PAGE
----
Friday, April 29, 2011



Note: The local version of the "nini" problem "What's gotten back
to the parents is that the kid was kidnapped here in Santa Cruz
County and taken into Mexico and executed." No, ain't no spillover
here, just keep moving.

Busts of U.S. teens at ports illustrate lure of drug money
By Jonathan Clark
Published Friday, April 29, 2011 10:04 AM CDT

In four distinct incidents on the same day last week, federal
authorities caught four U.S. teenagers they accuse of participating
in the cross-border drug trade.

The arrests on April 20 included an 18-year-old woman and a 19-year-
old man, both U.S. citizens, who were detained at the Morley gate
when they allegedly tried to enter the United States with
methamphetamines strapped to their bodies.

That same day, two blocks away at the DeConcini port of entry, U.S.
Customs and Border Protection officers nabbed an 18-year-old woman,
also a U.S. citizen, as she tried to walk into Mexico with more than
$28,000 in undeclared cash in her purse. Meanwhile, 25 miles north at
the Interstate 19 checkpoint, Border Patrol agents were pulling 88
pounds of marijuana out of a car driven by a 17-year-old boy, another
U.S. citizen.

Investigators say they've seen an increasing number of local
teenagers involved in cross-border smuggling in the Nogales area
during the past year. Teenagers are susceptible to the lure of quick
money, they say, and U.S. citizens from the local area can make for
good drug carriers if they are familiar and trusted faces at the
local ports.

Kevin Kelly, assistant special agent in charge for Immigration and
Customs Enforcement (ICE) Homeland Security Investigations (HSI) in
Nogales, said clusters of busts like those last Wednesday indicate
that smugglers have clued in on a modus operandi that they think will
"These drug trafficking organizations, they have some pretty
intelligent people choreographing and running these loads," he said.
"They're analyzing how they can get it through. If it works, they're
going to use it."

A similar phenomenon occurred last month, when three U.S. teenagers
were arrested at Nogales ports of entry in two days.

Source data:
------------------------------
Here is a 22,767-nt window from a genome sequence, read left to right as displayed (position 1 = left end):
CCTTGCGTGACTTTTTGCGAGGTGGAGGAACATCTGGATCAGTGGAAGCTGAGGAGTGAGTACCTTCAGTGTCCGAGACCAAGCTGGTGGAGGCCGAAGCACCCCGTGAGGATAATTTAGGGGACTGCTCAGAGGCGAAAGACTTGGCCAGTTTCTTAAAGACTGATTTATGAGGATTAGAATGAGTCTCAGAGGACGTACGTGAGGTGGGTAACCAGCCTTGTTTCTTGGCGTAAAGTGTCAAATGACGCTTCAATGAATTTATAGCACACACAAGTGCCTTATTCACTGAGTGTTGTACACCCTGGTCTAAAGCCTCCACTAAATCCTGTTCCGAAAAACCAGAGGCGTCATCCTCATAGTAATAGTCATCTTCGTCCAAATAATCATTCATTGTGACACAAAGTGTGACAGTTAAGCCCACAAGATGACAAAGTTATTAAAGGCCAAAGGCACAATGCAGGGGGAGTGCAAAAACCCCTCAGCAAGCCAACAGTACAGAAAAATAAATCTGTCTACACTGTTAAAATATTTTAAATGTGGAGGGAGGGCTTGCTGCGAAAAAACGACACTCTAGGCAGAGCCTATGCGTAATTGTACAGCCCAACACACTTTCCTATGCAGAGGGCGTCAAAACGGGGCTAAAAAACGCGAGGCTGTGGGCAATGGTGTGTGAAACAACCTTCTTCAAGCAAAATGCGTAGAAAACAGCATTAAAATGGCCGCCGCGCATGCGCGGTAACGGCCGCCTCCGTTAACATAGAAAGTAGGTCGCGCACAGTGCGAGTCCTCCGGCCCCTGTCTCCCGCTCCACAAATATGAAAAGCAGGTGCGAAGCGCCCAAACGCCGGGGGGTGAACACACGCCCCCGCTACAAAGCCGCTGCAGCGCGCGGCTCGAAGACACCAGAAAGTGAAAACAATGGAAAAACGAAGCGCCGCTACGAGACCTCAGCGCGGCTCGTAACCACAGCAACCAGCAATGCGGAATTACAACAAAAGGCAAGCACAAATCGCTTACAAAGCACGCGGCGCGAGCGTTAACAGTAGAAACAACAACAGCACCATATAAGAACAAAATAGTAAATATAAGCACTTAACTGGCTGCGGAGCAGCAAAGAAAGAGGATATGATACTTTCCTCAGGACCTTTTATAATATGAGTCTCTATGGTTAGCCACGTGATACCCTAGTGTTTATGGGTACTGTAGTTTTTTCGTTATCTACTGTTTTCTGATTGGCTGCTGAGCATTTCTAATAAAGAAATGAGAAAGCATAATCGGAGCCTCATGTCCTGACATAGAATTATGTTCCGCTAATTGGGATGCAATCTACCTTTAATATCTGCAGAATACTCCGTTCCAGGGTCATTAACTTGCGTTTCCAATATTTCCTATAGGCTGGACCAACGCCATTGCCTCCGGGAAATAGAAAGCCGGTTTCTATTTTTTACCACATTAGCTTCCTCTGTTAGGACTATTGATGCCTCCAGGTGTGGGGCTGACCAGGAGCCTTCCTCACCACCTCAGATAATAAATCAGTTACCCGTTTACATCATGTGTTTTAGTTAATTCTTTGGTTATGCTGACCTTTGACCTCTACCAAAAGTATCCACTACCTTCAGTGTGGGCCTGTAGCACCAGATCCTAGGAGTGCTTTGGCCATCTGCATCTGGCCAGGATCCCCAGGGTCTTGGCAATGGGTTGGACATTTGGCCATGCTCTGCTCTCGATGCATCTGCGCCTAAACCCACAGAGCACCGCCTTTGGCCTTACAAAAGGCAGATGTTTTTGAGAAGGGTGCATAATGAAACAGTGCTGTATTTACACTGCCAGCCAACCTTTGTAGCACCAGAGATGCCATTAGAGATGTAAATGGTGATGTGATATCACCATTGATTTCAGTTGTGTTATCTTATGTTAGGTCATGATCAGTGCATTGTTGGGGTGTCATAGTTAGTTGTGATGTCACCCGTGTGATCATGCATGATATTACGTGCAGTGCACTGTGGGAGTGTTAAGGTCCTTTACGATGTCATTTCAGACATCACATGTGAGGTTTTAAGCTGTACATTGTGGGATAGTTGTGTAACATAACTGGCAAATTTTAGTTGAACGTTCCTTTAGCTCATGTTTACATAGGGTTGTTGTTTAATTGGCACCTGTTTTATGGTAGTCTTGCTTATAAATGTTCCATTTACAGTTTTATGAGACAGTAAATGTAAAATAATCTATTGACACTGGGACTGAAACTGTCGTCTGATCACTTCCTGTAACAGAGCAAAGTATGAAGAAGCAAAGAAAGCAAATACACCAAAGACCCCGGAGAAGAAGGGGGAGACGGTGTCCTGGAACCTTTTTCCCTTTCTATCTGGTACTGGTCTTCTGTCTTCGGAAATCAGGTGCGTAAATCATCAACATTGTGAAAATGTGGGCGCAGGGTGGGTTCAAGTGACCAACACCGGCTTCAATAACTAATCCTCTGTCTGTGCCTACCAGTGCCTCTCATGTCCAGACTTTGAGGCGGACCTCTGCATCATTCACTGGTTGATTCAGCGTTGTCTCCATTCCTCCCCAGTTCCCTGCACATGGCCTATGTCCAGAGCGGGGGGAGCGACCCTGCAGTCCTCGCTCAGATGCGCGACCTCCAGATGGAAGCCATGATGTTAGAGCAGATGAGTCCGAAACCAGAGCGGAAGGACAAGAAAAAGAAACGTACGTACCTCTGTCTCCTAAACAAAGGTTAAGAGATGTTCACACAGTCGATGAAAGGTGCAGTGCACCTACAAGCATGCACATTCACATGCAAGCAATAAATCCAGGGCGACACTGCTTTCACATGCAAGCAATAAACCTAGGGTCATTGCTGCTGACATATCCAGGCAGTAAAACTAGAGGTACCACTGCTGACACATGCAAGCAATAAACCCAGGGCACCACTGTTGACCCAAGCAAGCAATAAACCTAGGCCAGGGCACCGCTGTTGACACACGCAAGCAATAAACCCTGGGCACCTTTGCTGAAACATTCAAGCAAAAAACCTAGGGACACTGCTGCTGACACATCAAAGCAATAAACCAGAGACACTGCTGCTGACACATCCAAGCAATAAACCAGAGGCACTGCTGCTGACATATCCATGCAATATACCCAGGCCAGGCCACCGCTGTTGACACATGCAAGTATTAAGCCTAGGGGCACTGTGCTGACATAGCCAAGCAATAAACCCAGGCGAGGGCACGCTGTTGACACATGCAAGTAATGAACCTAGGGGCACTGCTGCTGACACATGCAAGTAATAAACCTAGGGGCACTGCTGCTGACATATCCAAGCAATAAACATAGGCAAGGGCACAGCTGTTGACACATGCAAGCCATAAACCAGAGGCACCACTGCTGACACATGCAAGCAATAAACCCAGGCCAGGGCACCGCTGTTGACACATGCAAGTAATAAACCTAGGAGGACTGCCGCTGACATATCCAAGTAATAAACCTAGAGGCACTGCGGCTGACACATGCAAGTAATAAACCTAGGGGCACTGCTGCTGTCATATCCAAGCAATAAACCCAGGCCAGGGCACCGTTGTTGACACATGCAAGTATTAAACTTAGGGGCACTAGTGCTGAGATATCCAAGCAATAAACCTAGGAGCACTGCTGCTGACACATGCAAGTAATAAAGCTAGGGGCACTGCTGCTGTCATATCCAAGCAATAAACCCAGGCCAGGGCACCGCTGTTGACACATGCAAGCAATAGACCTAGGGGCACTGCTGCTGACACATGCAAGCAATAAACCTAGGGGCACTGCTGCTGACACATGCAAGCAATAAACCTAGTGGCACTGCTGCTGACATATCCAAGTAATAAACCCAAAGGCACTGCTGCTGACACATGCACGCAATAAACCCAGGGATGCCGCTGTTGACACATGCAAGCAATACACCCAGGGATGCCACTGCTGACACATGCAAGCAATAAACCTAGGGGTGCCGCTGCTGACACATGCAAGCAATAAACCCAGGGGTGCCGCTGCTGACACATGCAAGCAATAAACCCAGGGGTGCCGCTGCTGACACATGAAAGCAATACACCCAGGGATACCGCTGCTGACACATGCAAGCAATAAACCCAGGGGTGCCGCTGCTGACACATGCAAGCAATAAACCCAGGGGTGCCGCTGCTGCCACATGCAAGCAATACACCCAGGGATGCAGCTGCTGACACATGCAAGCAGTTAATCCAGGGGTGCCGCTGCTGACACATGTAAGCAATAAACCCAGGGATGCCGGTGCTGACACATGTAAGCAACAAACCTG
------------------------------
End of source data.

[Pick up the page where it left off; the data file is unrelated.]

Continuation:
In the first incident, a 14-year-old local youth was detained at the
Morley gate on March 17 after CBP officers found two packages of
methamphetamines concealed on his body. The next day, a 17-year-old
boy tried to enter the U.S. at the Morley pedestrian crossing with
nearly two pounds of methamphetamines and more than $28,000 taped to
his body. Over at the DeConcini port, CBP officers discovered 13
packages of cocaine and methamphetamines worth more than $230,000
hidden in the radiator of a car driven by an 18-year-old U.S. man.

County Attorney George Silva said that in addition to criminal
penalties, kids like these also suffer retribution from the drug
traffickers whose load they lost.
"I tell the kids, 'Look, if you get involved, you better hope that we
get you, because if we don't, somebody else will,'" he said.

Silva pointed to one example in which an 18-year-old local teen was
busted with a 200-pound drug load. He was convicted and sentenced,
but his punishment didn't end with his prison term.
"When he got out, that same week, his parents reported him missing.
They haven't found him since," Silva said. "What's gotten back to the
parents is that the kid was kidnapped here in Santa Cruz County and
taken into Mexico and executed."

Reaching out

The U.S. Border Patrol, through its "Operation Detour" program, has
given presentations on the perils of drug smuggling to thousands of
high school students in Nogales and Rio Rico. Last fall, former
Arizona Attorney general Terry Goddard delivered $50,000 to the Boys
and Girls Club of Santa Cruz County for the club's gang prevention
program, with the specific purpose of steering kids away from
smuggling. And the Sheriff's Office, county attorney and Nogales
Police Department all conduct regular outreach efforts.

Silva said his presentations stress zero tolerance. If local law
enforcement catches you with drugs, Silva tells the kids, he will
pursue a felony conviction, regardless of the amount involved. And he
reminds juveniles that there are provisions that allow him to
prosecute them as adults for drug offenses.

Still, despite the potential consequences from law enforcement and/or
drug traffickers, Silva said, the lure of easy money can be too much
to resist.
"If somebody flashes $1,000 in their face and says, 'This is yours if
you drive a car from point A to point B,' it can be too much for
these kids to resist," he said.

American teenagers face intense peer pressure to wear the right brand
of clothing or sneakers, he said. Or they're desperate to have their
own car, or the coolest rims for that car. Others just want cash to
escape poverty. Drug trafficking organizations know these weaknesses
and are adept at exploiting them, Silva said.

"When some of these kids are arrested and we ask them why they did
it, they say, 'Because I wanted to help my mom, I wanted to help my
dad," Silva said. "These are good kids with a good heart, but they
lose themselves in that easy money. Instead of going down to
McDonald's and getting a job and making minimum wage, they're going
to do something that gets them $1,000 in half an hour or an hour."

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